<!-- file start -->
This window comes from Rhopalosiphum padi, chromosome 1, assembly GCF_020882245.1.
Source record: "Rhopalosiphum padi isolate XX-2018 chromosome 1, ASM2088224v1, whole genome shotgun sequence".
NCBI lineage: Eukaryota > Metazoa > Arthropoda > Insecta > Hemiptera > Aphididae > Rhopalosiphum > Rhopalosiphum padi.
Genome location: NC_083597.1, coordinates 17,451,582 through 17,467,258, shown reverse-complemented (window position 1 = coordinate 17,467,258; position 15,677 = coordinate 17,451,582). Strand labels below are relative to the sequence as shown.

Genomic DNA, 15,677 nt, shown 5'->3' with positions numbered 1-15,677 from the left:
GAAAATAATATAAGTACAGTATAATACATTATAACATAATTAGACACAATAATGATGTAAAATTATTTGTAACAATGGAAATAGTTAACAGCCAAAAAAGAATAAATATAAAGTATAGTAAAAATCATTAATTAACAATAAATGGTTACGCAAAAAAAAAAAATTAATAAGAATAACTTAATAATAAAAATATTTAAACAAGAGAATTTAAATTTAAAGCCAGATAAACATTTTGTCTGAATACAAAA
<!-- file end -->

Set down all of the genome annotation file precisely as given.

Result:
This window comes from Rhopalosiphum padi, chromosome 1, assembly GCF_020882245.1.
Source record: "Rhopalosiphum padi isolate XX-2018 chromosome 1, ASM2088224v1, whole genome shotgun sequence".
NCBI lineage: Eukaryota > Metazoa > Arthropoda > Insecta > Hemiptera > Aphididae > Rhopalosiphum > Rhopalosiphum padi.
Genome location: NC_083597.1, coordinates 17,451,582 through 17,467,258, shown reverse-complemented (window position 1 = coordinate 17,467,258; position 15,677 = coordinate 17,451,582). Strand labels below are relative to the sequence as shown.

Genomic DNA, 15,677 nt, shown 5'->3' with positions numbered 1-15,677 from the left:
GAAAATAATATAAGTACAGTATAATACATTATAACATAATTAGACACAATAATGATGTAAAATTATTTGTAACAATGGAAATAGTTAACAGCCAAAAAAGAATAAATATAAAGTATAGTAAAAATCATTAATTAACAATAAATGGTTACGCAAAAAAAAAAAATTAATAAGAATAACTTAATAATAAAAATATTTAAACAAGAGAATTTAAATTTAAAGCCAGATAAACATTTTGTCTGAATACAAAA